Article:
This article was published in the Summer 2020 issue
by Emily Fonnesbeck, Staff Writer, Silicon Slopes
We all watched, spellbound and tense, as Covid-19 swept across China, Europe, and into the United States. By the time the virus reached Utah, we braced for the unknown impact. Business owners across the Beehive State shuttered their shops, shut down their machinery, and turned their lights off, unsure of whether or not they’d ever turn them back on. As the days rolled on, turning into weeks then months, business owners weren’t sure where to turn. But behind the scenes, a plan was brewing.
Silicon Slopes has always tried to keep a pulse on the economic health of Utah. CEOs, business leaders, and members of the community quickly came together to talk about Covid-19 and how it could impact businesses and the economy of Utah. Everyone knew small businesses and even large corporations would be greatly affected, and in order to keep the Utah-engine running, they needed to act quickly. Information about resources, available help, and effective communication with government officials was something small business owners were looking for, but for the most part coming up short. After some deliberation and quick planning, a committee was formed, headed by Traeger CEO Jeremy Andrus. Utah’s Economic Impact Committee (EIC) became a hub for anyone searching for information, support, and access to help.
“Typically, when you launch an endeavor like this, you do a lot of research, a lot of strategizing, and build a team, but we didn’t have time for that. Fortunately, we had an incredible amount of people with a genuine desire to do what’s right for small businesses in Utah,” said Andrus. “At first I formed a committee based on people I knew and trusted, diversifying as much as I could, but then people started reaching out asking what they could do to help. It was a very organic process of connecting someone who had a passion to be helpful, a willingness to commit time, and a unique capability.”
One of those people was Trent Kaufman, CEO of Cicero Group. Trent, along with Jim Mortensen and others, formed a subcommittee called “Pulse of the Constituents.” Working with Trent and Cicero, the EIC developed a survey to send out to Utah small business owners to gather feedback.
“It’s really hard to provide help when you don’t know what the needs are,” said Kaufman. “We wanted to go out and learn specifically what the needs were so that as a committee we’d know how to help in the most effective way.”
The main report that fueled the Economic Impact Committee was a result of survey responses from thousands of businesses voicing their concerns. The principal issue was the lack of knowledge or access to government programs that were available to them. Many businesses across the state had one or two months before they wouldn’t be able to recover financially, so understanding their options was crucial. Because the Paycheck Protection Program (PPP) was relatively new many people were ill-informed, so the EIC created an initiative to get the information to those in need. They did this by producing webinars, newsletters, and links to information that attracted over 10,000 participants. This effort led to Utah being ranked the number one state in PPP receipt as a percentage of payroll. The surveys continued throughout the first weeks and months of the pandemic, getting a pulse on how businesses were doing, but also how people were doing.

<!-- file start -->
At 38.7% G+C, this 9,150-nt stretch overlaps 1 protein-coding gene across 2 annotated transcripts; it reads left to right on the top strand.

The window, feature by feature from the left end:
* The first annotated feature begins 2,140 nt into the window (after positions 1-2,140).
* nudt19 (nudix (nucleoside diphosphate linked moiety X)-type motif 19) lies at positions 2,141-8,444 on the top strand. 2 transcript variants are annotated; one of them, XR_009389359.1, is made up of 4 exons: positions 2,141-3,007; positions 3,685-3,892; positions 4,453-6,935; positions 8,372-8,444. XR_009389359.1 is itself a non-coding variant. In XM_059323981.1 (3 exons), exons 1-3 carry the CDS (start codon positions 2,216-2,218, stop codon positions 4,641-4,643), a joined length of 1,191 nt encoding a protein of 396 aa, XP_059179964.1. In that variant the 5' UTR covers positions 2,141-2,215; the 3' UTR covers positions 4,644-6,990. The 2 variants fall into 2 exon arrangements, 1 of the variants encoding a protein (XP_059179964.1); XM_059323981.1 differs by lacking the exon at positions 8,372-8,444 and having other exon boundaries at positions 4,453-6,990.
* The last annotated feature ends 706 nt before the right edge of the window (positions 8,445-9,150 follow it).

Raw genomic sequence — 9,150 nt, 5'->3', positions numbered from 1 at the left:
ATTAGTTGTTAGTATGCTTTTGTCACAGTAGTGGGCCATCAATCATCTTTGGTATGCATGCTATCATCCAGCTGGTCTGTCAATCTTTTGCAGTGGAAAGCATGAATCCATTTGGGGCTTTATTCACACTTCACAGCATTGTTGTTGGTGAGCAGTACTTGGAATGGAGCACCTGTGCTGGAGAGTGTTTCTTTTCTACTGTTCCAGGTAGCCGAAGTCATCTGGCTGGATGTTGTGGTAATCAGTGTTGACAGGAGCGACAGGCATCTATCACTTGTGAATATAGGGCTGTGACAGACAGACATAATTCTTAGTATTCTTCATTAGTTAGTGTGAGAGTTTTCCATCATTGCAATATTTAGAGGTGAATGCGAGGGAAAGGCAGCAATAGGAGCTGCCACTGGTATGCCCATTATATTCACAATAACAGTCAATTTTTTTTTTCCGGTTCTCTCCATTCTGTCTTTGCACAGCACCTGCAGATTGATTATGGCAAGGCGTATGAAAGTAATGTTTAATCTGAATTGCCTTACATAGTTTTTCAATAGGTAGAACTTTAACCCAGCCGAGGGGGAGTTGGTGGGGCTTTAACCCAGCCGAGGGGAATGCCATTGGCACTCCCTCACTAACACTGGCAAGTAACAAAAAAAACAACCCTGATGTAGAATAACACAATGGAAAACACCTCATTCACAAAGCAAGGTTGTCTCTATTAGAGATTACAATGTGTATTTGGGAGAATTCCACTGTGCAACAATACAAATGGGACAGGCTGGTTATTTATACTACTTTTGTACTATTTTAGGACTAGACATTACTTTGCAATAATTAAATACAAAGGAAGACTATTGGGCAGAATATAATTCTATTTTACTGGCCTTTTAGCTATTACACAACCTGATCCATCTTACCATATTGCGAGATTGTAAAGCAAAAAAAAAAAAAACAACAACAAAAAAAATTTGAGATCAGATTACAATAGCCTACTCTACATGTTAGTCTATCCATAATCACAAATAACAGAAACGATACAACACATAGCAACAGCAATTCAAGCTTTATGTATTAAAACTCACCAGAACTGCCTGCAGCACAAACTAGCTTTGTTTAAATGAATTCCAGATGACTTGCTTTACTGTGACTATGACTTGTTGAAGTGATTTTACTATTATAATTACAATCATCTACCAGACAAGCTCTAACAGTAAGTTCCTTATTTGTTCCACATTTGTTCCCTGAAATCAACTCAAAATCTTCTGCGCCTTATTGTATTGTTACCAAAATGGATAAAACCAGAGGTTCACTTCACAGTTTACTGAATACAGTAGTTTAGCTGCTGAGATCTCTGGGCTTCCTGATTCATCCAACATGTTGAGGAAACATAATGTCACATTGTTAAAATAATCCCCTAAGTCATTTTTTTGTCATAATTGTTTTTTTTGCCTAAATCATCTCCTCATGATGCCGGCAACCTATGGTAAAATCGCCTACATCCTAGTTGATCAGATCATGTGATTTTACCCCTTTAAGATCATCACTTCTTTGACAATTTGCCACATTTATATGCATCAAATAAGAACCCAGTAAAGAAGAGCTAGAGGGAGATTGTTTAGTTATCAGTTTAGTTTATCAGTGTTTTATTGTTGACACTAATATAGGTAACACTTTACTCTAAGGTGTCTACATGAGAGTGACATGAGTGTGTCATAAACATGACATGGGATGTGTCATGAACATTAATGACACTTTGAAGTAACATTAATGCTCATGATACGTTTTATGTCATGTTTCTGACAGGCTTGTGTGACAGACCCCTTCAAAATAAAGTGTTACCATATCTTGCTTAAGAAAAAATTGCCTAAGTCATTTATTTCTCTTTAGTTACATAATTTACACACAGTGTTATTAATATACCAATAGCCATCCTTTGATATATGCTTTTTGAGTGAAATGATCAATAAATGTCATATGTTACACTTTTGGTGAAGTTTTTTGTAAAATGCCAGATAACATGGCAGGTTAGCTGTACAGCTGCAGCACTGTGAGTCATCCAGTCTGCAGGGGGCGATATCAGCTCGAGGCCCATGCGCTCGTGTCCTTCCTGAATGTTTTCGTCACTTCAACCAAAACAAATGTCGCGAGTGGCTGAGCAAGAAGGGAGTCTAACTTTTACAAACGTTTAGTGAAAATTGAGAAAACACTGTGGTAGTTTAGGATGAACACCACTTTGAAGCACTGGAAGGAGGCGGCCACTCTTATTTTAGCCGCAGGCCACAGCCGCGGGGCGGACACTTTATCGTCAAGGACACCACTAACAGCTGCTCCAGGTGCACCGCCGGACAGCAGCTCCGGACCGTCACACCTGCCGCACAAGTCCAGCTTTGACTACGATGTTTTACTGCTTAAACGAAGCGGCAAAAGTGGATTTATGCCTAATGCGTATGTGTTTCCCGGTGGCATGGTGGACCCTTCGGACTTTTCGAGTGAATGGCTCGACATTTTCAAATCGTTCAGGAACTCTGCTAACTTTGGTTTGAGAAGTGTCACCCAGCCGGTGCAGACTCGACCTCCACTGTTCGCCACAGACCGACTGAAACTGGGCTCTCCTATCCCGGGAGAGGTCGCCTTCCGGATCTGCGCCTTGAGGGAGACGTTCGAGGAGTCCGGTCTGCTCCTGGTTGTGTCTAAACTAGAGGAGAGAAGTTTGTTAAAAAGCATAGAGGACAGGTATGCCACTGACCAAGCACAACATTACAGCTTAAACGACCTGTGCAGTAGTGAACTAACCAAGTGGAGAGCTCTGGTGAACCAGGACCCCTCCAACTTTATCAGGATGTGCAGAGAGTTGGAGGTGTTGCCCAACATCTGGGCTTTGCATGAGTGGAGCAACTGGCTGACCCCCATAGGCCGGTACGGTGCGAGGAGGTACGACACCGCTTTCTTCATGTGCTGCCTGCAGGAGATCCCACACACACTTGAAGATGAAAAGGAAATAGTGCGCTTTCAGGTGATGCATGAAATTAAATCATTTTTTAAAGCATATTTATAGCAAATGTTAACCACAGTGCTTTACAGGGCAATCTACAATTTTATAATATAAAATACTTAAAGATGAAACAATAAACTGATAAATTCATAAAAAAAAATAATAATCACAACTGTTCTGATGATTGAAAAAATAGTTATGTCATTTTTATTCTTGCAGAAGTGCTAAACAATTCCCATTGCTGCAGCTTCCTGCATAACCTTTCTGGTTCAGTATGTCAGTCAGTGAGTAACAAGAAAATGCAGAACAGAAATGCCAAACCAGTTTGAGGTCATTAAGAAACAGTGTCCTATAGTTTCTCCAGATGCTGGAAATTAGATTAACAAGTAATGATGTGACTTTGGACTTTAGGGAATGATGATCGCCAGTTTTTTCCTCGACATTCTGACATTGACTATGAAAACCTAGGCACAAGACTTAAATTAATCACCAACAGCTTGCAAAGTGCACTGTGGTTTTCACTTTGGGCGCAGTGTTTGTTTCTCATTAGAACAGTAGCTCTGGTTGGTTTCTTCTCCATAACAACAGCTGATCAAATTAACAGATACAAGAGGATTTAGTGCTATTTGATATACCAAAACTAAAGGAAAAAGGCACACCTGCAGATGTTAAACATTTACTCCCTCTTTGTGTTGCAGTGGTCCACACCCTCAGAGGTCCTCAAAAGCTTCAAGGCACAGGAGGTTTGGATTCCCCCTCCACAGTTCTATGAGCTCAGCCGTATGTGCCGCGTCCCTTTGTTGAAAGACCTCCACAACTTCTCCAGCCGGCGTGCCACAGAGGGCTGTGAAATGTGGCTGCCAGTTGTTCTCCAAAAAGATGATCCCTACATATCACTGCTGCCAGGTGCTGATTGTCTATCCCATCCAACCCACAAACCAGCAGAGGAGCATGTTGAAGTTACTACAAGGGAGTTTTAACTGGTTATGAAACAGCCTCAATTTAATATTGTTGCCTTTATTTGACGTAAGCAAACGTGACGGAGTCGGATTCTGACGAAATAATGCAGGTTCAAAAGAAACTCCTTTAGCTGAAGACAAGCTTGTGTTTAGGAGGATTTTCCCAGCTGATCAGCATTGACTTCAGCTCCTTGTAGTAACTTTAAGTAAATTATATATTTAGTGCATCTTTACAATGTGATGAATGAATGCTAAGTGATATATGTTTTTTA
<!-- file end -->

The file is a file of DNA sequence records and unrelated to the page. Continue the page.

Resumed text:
The EIC continued to develop subcommittees based on the data and outreach from the community. “Being a business owner that has to lay off employees and shut their doors can be really hard mentally, so we formed a subcommittee for mental health. There were so many layers to the needs of Utah businesses, and they changed and evolved as time went on,” said Andrus.
As the weeks passed, businesses saw an opportunity to work on the skills of their employees during down time, so a subcommittee was formed to work a “SkillUp” initiative. There was a desire to keep encouraging the startup community, so a subcommittee was formed for that as well. As of now, the EIC has developed nine subcommittees: Financial Service, Mental Health, SMB Series, Pulse of the Constituents, SkillUp Utah, Communications, Utah Startup Stimulus, VC Data, and External. These subcommittees are headed by multiple people who reached out to the EIC or wanted to help in some way.
“I can’t overstate how passionate the committee was in saying ‘I got this’ and giving so much of their time and resources. It was neat to see a committee of business leaders — who are really busy and have their own companies to manage — dedicate a lot of time to this initiative,” said Andrus. “What we really tried to be was helpful. That required having a real connection to the needs of the business community and then being opportunistic around how we pulled resources and content together. There was an immediate rally cry, and business leaders responded, doing real heavy lifting and just giving and working to lift each other and help.”
Utah’s “secret sauce” is its sense of community. The desire to see the success of the state as a whole is what makes our businesses and our people unlike any other place in the world. The Economic Impact Committee is pivoting and ready as things change during these unprecedented times. For more information and to see webinars, podcasts, articles and more, visit siliconslopes.com.